The Save Cayman group is joining opposition leader Ezzard Miller in questioning government’s prioritization of a cruise berthing facility.
Facing outrage from certain corners, government pledged to realign the piers into deeper water to mitigate environmental concerns. Two years later, the public has yet to see the updated plan, or hear its projected costs.
Two years after government signaled its intent to move forward with its cruise port plan, plans for the redesigned project have yet to be revealed.
“There’s a lot of discussion about, this is not true, that is not true, but for everybody to be able to make an informed decision we will have to see all of the facts,” said Gabriella Hernandez of Save Cayman.
She told Cayman 27 says while she’s encouraged that government is taking the environment into account for the redesign, the community needs more information about the updated plan.
“The question is, if there are no risks and that it is a reasonable cost, then we should be able to see the reports, and the necessary proof to back that up,” said Ms. Hernandez.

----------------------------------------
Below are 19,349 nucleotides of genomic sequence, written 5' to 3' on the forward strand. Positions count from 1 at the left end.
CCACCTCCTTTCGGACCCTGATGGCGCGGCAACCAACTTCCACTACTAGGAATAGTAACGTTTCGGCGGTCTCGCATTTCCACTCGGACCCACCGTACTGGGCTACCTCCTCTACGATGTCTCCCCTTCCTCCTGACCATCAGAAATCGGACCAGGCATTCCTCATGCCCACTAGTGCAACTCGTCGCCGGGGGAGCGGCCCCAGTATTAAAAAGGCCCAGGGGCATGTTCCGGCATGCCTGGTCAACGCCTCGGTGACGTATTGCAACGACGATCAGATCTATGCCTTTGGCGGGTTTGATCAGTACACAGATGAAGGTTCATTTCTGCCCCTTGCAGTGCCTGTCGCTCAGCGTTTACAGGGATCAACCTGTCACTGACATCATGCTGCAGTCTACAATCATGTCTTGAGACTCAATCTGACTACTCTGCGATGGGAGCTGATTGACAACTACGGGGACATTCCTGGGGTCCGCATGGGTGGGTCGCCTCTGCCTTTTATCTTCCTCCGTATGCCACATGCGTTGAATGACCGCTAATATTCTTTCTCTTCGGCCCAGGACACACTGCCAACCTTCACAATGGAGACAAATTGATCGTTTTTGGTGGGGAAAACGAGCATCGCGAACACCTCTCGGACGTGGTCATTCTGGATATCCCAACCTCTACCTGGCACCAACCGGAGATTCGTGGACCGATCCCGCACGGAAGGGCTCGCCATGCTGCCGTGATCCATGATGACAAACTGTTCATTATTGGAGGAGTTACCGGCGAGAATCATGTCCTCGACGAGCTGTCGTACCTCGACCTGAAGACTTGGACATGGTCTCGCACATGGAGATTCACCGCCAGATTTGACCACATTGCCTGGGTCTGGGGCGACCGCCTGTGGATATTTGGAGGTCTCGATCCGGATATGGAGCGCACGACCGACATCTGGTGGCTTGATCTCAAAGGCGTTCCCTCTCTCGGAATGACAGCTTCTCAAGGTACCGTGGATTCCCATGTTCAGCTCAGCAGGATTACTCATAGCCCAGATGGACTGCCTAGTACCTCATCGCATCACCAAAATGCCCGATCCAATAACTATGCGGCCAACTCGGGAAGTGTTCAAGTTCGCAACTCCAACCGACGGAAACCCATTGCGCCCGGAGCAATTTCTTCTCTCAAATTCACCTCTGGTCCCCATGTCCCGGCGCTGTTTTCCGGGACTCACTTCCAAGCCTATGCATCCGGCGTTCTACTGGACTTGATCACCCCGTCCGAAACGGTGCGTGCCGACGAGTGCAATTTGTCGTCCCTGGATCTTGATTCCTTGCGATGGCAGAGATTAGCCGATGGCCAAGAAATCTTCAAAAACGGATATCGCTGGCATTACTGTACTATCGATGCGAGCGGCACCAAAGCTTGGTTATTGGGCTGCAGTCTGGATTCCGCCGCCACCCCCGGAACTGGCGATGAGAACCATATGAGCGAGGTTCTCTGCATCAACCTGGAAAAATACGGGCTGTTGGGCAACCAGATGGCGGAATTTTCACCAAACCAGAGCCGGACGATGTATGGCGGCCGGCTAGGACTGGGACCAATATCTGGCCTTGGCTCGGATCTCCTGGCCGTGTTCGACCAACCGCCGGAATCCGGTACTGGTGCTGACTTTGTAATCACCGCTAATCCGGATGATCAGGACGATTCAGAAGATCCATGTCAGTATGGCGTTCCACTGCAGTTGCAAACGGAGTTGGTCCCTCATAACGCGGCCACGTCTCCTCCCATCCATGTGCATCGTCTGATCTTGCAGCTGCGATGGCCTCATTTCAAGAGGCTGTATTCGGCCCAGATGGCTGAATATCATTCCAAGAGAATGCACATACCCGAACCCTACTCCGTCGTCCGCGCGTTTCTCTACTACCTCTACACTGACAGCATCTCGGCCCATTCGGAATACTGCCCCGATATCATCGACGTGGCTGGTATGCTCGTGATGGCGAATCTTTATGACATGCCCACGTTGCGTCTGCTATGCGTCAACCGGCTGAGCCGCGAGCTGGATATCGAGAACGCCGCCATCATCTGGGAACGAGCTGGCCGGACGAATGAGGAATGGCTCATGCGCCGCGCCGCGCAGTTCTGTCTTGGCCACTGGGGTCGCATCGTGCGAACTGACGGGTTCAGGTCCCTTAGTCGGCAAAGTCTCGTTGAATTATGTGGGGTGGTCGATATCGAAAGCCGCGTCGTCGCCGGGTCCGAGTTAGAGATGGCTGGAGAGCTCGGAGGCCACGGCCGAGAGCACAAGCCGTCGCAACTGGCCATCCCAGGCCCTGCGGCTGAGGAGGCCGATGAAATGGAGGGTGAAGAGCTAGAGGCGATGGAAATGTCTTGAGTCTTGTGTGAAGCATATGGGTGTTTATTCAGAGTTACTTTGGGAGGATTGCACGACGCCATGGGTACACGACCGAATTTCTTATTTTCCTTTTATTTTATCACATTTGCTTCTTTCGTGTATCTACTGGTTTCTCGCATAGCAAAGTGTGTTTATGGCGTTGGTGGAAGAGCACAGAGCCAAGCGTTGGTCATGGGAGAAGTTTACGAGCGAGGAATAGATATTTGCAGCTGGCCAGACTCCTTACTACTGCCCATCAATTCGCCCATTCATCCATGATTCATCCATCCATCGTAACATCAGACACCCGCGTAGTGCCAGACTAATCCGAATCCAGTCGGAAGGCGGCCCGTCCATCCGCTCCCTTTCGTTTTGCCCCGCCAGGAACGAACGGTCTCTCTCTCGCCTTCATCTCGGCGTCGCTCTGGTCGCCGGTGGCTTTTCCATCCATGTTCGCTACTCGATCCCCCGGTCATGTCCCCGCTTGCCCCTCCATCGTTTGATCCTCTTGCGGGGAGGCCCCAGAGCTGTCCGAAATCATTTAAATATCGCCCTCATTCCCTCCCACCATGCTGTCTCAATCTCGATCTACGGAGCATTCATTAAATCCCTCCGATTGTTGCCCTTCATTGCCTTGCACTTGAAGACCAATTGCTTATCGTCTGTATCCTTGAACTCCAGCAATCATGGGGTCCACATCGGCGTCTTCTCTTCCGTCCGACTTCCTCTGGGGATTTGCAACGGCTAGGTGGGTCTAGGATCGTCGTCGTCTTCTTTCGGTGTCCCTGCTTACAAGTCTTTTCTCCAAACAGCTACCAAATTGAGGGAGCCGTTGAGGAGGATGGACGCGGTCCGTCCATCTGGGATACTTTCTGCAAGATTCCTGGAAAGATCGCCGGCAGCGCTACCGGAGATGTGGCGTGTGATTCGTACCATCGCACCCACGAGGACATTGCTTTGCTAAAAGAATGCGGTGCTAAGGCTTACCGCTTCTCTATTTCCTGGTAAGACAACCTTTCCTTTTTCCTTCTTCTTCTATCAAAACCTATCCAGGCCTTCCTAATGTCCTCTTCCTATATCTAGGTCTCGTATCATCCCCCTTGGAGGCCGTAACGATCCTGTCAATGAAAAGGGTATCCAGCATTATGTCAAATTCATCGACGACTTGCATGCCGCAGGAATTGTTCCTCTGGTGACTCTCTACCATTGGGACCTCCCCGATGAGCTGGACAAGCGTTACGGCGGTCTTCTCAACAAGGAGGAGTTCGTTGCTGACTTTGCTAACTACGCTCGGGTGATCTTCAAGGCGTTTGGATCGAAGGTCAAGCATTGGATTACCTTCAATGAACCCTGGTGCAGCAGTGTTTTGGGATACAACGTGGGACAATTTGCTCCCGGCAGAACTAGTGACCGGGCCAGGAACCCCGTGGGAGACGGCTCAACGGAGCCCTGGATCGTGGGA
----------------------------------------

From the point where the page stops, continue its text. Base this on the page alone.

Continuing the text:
She said there’s merit to opposition leader Ezzard Miller’s criticism of government’s priorities. She echoed Auditor General Sue Winspear’s concerns of value for money in major capital projects.
“The recommendations have been, and this is not the first time, it has been over the years, that we do need to update our National Development Plan and that needs to be linked with how we invest our capital.
Ms. Hernandez told Cayman 27 without crucial information regarding design details of cruise berthing facility and the price tag that comes along with it, the public may as well be in the dark.
“Given the amount of time that has passed and how much conversation that is going on regarding this project, it would be hoped that we would be able to see more, so that the public can actually make a qualified decision,” she said.
Last July, at an informal roundtable event with the media in the Cabinet room, Deputy Premier and Tourism Minister Moses Kirkconnell threw out the figure of $190 to 200 million as the likely cost for the project considering the realignment.
Tourism Ministry chief officer Stran Bodden told us Friday (3 November) he cannot provide any more details beyond what Tourism Minister Moses Kirkconnell said in his LA remarks Wednesday.